July 4th weekend in the US aligns with a vital Gospel passage for the universal Catholic Church. Christ tells us:
Come to me, all you who labor and are burdened, and I will give you rest. Take my yoke upon you and learn from me, for I am meek and humble of heart; and you will find rest for yourselves. For my yoke is easy, and my burden light. (Matthew 11:29-30)
How do we carry the yoke of Christ — as individuals as well as a nation?
I don’t know about you, but between work and family needs, I rarely feel lightness in my burdens. And I feel great heaviness of spirit as I read newspapers and view news reports. As I watch our nation pressed by the flow of illegal adolescent Mexican immigrants, I know that no one in the southwest US feels lightness in these burdens. As I watch American leaders falter in public discourse as ISIS overtakes Iraq and Syria, as new reports of Taliban insurgency strike in Afghanistan, as 300 Nigerian school girls remain missing and acts of terror appear daily in many regions of Africa — no where do the burdens seem light.
Then again, while Jesus seems to emphasize the easy yoke and light burden, the preliminary point might be overlooked — “take my yoke upon you and learn from me.” To take this yoke means to accept the harness of God’s commandments and to allow God to lead us. It takes humility to accept this harness; it takes docility to follow another’s lead. Jesus gently states that only by accepting this yoke meekly will we find rest while carrying a yoke that “is easy” and a “burden light.”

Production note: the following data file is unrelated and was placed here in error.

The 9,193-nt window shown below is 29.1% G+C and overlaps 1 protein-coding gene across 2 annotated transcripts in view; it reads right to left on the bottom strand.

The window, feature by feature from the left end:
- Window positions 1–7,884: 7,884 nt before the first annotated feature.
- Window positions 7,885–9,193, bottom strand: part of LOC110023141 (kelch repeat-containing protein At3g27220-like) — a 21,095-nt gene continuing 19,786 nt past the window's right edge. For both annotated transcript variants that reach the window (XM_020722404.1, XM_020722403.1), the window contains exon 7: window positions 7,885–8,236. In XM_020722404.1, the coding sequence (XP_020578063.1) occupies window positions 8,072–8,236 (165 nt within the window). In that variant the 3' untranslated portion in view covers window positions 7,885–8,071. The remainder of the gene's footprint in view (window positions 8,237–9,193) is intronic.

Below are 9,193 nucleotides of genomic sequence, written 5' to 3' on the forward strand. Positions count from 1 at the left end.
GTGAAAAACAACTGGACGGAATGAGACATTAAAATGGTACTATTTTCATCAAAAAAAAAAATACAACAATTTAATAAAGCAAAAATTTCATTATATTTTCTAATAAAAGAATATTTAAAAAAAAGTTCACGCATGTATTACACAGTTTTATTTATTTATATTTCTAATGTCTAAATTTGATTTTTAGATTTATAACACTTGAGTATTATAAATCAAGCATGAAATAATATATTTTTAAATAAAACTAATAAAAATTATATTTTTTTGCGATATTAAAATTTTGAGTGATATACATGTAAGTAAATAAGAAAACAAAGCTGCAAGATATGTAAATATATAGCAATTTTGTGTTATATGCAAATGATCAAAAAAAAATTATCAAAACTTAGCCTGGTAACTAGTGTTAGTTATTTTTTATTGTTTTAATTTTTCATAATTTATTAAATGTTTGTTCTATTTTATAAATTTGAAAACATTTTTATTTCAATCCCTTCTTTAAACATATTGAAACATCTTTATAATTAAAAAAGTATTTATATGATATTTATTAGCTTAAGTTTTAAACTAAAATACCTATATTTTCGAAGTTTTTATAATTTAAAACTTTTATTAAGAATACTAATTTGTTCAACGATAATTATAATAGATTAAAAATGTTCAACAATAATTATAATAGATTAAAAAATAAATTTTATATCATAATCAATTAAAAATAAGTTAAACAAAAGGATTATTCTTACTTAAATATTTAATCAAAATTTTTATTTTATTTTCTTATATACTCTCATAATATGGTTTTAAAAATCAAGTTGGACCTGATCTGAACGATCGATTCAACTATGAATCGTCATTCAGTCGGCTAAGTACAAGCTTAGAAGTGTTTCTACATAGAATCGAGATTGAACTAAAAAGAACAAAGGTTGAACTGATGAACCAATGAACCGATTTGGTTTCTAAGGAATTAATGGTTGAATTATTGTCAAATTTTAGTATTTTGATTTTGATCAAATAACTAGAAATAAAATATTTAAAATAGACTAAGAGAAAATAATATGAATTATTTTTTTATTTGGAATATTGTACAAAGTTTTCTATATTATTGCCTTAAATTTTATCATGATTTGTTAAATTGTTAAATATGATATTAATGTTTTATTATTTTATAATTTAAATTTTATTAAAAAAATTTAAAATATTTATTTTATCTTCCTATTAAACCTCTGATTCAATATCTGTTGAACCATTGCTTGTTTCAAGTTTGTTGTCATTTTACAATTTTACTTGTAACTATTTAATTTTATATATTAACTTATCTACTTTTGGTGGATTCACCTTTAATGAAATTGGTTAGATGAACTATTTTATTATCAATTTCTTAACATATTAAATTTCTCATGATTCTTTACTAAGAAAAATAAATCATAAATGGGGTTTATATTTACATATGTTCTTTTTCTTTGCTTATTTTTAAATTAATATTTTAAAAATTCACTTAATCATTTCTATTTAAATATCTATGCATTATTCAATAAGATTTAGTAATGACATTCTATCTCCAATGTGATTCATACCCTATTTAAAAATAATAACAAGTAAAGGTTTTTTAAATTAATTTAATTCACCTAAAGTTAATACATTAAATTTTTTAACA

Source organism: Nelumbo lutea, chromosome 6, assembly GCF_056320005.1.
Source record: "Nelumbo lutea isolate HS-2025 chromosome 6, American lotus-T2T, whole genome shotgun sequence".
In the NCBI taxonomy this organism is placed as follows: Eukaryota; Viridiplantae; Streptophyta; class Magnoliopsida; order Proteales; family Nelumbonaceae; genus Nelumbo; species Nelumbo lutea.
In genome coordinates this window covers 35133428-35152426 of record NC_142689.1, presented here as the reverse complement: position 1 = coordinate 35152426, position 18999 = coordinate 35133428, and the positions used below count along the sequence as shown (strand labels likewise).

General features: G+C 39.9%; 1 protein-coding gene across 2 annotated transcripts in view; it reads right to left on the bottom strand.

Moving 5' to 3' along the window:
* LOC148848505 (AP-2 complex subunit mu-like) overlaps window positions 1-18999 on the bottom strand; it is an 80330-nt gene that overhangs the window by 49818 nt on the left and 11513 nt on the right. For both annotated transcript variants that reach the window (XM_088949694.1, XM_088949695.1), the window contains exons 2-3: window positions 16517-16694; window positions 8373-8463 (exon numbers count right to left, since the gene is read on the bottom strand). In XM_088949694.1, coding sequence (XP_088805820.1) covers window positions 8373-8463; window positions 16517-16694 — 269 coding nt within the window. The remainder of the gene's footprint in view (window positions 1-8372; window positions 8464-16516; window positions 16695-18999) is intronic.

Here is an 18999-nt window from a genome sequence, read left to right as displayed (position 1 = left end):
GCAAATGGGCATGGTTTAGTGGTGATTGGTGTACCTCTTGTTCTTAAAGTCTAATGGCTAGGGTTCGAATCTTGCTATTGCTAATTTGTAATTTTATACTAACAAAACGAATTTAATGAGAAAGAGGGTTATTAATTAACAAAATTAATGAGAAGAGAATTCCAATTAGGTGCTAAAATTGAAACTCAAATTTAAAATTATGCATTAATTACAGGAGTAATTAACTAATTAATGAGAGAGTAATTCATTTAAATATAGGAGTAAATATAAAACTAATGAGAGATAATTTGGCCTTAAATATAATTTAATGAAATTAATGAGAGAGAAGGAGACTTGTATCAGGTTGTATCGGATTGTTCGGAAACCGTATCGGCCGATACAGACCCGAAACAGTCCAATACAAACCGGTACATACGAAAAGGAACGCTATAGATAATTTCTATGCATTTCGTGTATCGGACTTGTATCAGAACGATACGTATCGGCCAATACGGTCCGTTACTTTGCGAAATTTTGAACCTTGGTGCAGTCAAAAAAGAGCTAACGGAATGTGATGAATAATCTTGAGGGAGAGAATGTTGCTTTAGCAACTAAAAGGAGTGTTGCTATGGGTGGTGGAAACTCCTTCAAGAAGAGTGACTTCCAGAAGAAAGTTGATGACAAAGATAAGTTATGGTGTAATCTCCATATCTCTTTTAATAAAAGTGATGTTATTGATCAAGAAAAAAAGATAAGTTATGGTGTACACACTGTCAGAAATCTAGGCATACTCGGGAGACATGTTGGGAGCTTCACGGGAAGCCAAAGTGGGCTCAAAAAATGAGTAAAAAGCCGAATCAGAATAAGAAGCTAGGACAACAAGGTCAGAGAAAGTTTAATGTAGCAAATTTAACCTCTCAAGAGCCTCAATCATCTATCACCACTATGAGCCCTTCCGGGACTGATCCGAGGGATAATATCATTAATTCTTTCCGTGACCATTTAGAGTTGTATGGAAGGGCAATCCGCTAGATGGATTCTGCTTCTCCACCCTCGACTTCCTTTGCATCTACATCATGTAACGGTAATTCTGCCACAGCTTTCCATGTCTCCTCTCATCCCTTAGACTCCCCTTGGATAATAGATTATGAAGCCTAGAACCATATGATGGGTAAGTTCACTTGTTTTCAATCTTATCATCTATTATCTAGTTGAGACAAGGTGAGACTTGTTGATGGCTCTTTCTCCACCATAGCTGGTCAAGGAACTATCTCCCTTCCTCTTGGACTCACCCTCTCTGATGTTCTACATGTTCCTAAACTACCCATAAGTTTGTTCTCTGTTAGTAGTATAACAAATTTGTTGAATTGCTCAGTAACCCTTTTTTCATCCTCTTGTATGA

The reality is that we live in a world that has cast off the yoke of Christ. We live in a world and in a nation unhinged. Watch the daily news to realize the horrors unleashed by beasts charging out-of-control. Sometimes these unyoked beasts trample the earth in broad daylight, but often they trample souls unaware.
America’s Severed Founding
As America celebrates the birthday of its independence, Catholics in the US must remember that America’s founding and history have never been accepting of the yoke of Christ. In the founding of America, few Catholics had flourished in Colonial America. There are exceptions. Charles Carroll of Maryland was the one Catholic who signed the Declaration of Independence. St. Elizabeth Ann Seton had fled New York to find more acceptance in Maryland as a Catholic convert, only to find protestants overtaking the state once declared a haven for colonial Catholics. She fled to western Maryland and founded a school and order. Despite the growing numbers of Catholics throughout America’s history, the principles that Catholics hold dear remains a minority voice in the US. Yet saints abound.